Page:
Asked for his response to the rally, Chris said: “I like what your organisation is doing. You are trying to connect people. We have to stand up as one. We can’t say the government is going to do something. We have to do it.”
Solomon, originally from Ethiopia, said the number one issue in the world was “humanity” and “the need to stop the killing.” He said the rally was “very nice” because its concern was for the poor people, not for those with the power.
Asked about the role of the American government, Solomon commented: “America is looking for the money only, and uses its power for killing. The people with the money support America, and they don’t care about anyone. America wants to take over countries, even when they don’t want it to.”
Solomon was critical of Barack Obama. “Obama is looking for himself and for those he needs to pay his bills. How are you going to help the people in Africa, or Afghanistan, or anywhere, by killing people? How is that democratic? People are being killed every day in these places. How is that creating democracy? Obama is not looking after the world, he is trying to dominate it.”
In Melbourne, Ajit, a service technician, saw the rally and decided to join it. He explained: “I’ve been following the situation in Syria for a while ... Syria is just a way for the US to get through to Iran, which is the real target, and a way to get full control around the region. It’s not just about Syria, there’s a whole other play that’s going on as well… Iran is one of the few remaining countries in the Middle East that is not under Washington’s control. So for the US to gain full control of the oil in the Middle East, Iran is a big key to that.”
The US-Russia brokered chemical weapons agreement would not stop a war, Ajit said. “I think the Obama administration will be pushing every means possible. For them this is just a setback. They will find other ways, create another smokescreen to try and get in there. There’s too much riding on this for them.”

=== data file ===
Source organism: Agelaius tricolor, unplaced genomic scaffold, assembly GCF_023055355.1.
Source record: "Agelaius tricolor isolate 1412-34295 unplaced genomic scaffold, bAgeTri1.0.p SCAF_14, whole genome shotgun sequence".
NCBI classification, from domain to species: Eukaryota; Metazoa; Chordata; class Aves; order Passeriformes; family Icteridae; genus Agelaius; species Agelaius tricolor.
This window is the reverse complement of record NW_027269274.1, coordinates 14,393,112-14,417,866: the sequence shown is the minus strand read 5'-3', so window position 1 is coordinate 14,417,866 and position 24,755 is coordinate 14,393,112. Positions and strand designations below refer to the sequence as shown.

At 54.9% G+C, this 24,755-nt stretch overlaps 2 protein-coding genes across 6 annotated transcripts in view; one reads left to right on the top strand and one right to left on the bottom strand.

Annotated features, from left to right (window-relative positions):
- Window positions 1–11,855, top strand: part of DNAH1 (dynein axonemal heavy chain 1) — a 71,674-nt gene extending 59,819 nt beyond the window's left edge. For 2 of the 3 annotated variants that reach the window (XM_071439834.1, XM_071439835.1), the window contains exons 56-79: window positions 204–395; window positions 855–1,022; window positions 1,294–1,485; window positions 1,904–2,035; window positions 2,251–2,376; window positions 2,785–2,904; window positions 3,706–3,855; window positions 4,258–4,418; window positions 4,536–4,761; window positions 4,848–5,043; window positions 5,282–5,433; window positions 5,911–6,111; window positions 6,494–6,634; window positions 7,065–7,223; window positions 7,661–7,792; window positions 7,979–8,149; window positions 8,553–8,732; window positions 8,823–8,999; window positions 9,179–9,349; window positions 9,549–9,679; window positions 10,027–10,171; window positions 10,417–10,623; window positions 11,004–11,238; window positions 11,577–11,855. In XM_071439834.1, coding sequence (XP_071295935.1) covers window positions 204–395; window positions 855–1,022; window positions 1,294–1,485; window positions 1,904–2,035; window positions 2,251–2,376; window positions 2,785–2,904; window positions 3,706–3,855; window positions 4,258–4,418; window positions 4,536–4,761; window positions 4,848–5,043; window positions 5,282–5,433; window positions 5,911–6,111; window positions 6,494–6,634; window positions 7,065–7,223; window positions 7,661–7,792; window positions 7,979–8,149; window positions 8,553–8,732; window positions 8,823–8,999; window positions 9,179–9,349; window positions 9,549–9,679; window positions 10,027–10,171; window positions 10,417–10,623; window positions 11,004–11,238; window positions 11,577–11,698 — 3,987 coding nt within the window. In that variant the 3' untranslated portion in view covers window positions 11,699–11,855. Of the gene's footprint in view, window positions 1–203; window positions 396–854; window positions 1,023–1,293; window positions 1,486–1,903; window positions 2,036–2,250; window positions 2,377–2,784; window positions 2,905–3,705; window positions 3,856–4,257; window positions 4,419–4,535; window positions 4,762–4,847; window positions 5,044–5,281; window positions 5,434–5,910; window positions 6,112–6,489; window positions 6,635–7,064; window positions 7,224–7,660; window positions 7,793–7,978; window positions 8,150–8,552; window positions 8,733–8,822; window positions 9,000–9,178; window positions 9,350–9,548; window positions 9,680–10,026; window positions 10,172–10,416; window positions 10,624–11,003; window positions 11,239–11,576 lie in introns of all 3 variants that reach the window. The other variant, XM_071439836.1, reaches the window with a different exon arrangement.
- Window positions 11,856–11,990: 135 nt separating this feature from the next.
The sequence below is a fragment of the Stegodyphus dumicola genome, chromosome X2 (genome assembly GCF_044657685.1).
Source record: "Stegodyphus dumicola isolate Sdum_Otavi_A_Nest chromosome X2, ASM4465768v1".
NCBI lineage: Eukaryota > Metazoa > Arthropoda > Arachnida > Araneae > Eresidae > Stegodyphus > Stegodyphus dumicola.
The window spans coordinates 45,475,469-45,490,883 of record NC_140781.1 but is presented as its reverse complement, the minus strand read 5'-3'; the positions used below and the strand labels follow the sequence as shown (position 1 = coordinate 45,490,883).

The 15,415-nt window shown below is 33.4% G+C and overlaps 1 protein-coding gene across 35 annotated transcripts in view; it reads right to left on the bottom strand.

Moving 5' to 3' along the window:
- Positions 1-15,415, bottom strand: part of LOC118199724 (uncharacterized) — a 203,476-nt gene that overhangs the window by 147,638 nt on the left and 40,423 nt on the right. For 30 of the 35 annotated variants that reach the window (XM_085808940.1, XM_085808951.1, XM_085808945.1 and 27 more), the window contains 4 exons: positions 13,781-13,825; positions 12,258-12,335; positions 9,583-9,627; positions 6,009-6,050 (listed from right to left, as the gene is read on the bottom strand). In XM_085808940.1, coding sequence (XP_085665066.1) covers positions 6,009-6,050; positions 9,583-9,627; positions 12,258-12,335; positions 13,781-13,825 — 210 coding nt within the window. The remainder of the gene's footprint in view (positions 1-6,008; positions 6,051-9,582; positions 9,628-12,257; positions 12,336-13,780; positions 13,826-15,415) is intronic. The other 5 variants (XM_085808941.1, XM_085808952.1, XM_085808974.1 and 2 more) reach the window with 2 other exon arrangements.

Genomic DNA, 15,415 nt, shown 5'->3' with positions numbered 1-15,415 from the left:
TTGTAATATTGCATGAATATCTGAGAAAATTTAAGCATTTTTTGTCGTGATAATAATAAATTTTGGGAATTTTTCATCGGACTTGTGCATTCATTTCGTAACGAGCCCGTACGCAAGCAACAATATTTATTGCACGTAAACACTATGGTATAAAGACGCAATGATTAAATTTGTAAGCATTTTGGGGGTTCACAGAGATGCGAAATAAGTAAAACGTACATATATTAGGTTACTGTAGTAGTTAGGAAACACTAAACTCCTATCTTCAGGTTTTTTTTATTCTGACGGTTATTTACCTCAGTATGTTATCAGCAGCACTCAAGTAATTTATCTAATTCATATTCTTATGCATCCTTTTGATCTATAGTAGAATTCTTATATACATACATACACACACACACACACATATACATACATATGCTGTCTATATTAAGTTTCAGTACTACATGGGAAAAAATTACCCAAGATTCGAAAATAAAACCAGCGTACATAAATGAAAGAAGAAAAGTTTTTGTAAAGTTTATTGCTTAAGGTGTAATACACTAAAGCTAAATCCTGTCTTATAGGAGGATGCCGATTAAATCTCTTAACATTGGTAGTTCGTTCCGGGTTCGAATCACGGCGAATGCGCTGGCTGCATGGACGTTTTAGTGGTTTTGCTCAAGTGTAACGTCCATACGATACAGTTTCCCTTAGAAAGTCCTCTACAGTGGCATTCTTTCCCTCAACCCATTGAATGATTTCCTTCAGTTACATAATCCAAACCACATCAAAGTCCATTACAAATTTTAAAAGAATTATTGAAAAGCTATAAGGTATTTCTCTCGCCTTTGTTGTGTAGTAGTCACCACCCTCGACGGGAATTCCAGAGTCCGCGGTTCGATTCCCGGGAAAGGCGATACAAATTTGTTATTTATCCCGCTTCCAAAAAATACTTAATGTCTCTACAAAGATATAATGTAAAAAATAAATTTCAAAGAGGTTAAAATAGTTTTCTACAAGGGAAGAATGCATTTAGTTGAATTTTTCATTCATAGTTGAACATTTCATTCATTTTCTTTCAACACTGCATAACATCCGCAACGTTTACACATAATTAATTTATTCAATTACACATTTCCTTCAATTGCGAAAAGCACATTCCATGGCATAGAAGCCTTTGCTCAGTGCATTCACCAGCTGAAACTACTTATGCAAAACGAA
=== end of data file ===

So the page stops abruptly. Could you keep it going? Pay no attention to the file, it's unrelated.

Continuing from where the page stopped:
Ajit added: “Everyone should have the right to education, health, clothing, food. So if governments are taking away those rights, straight away it’s in direct relation to everyone’s human rights… I think we’re moving away from the capitalist era, and that’s what needs to happen, that shift to the workers, the people. I think that’s what we will see eventually. There are so many mass protests now, like you saw in Egypt, a mass overthrow of a whole government. So what you’re doing is very good.”
Alex, a university student, also stopped to listen to the speakers. Earlier this year he attended a meeting organised by the pseudo-left Socialist Alternative organisation, promoting the regime-change operation in Syria as a democratic revolution. “But from what I’ve seen on actual raw footage of what’s happening in Syria, it doesn’t look like it’s for democracy,” he explained. “I’ve seen lots of raw footage from liveleak.com that showed the FSA [Free Syria Army] murdering Syrian army soldiers. If they were for democracy they wouldn’t do that—they would capture the soldiers and bring them to justice. They’ve also used Sarin gas.”
Alex continued: “I think it’s a war for oil, for money. The economy of the US is doing too badly; they’re so desperate to get more of what’s supplying their economy—and that’s oil.” He added: “I have been following Snowden, Assange and Manning ever since they each first leaked information. They’re the three people I most support. In their revelations they’ve opened the eyes of the public to what kind of global police state we’re living in.”